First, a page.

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Database as a Service revenue forecast according to 451Research

Database as a Service revenue forecast according to 451Research

Pushing forward into the database as a service space Verizon Terremark and Oracle have entered into an agreement that will see the former offer the latter’s database on its global cloud platform.

As part of the agreement the telco-turned-cloud provider will offer Oracle’s database as a service, and allow customers to take an on-premise licenses for Oracle’s 11G database and the company’s newest addition, 12C, which it’s pitching as a high performance database built specifically for the cloud.

The partnership will also see Verizon Terremark offer Oracle’s Fusion middleware, which would theoretically open up the recently revamped Verizon cloud platform to a slew of Oracle and Java-based applications and services.

“With Oracle, we’re helping enterprises transform their operations with the cloud,” said John Stratton, president, Verizon Enterprise Solutions. “Few companies begin with a complete cloud environment, and the benefits of migrating to the cloud have at times been outweighed by the challenges and costs associated with making a change. Oracle and Verizon have now removed those obstacles. Companies can use their existing Oracle licenses or pay as they go for Oracle’s software and gain the power of Verizon’s next-generation enterprise cloud.”

The companies have not announced pricing but said this is forthcoming. As an example of what customers could expect, and Oracle instance on Amazon RDS (Relational Database Service) ranges from $0.05 to $1.32 when deployed from the EU datacentre in Ireland.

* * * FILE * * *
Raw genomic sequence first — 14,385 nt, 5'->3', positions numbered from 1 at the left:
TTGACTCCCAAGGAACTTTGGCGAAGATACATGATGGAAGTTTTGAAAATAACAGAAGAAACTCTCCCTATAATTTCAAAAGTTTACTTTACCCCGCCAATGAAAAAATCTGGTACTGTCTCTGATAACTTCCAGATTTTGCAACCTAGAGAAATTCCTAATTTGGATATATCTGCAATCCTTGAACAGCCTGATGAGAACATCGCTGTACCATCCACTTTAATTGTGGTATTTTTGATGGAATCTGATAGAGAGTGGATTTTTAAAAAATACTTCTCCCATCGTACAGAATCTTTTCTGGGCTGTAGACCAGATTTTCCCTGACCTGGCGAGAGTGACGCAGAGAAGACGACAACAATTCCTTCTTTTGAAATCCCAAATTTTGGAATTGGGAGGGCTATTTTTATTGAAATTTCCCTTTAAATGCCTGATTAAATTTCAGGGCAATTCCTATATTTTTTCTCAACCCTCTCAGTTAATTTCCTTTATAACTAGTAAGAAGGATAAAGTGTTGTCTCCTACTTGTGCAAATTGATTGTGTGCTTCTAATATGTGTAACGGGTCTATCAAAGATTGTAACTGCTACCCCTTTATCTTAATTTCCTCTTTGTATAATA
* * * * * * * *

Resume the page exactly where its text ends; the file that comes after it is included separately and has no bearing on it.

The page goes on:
Given Verizon’s pricing on other public and virtual private cloud resources, it will likely look to be competitive with the popular cloud rival.

The database as a service market is expected to pick up traction in 2014, but IT companies like Oracle which has a history of favouring on premise deployments are increasingly recognising the need to get in front of the trend or risk the rise of newer, more agile players.

A 451Research survey including responses from over 275 senior database administrators conducted in August last year suggests over a third expect to use database as a service offerings this year. The firm expects revenue to grow 81 per cent between 2013 and 2016 to reach $1.8bn. And while overall adoption is expected to rise, newer players in the space are eating into the incumbent market share.

In 2012, SAP was the fastest growing database company according to the research and analysis firm. By 2013, it was MongoDB, a provider of NoSQL database technologies founded in 2007. Indeed, 451 estimates that by 2018 revenues will tip in favour of providers of NoSQL technologies, though it remains to be seen whether enterprises will deviate from suppliers like Amazon and Google for their database as a service needs.

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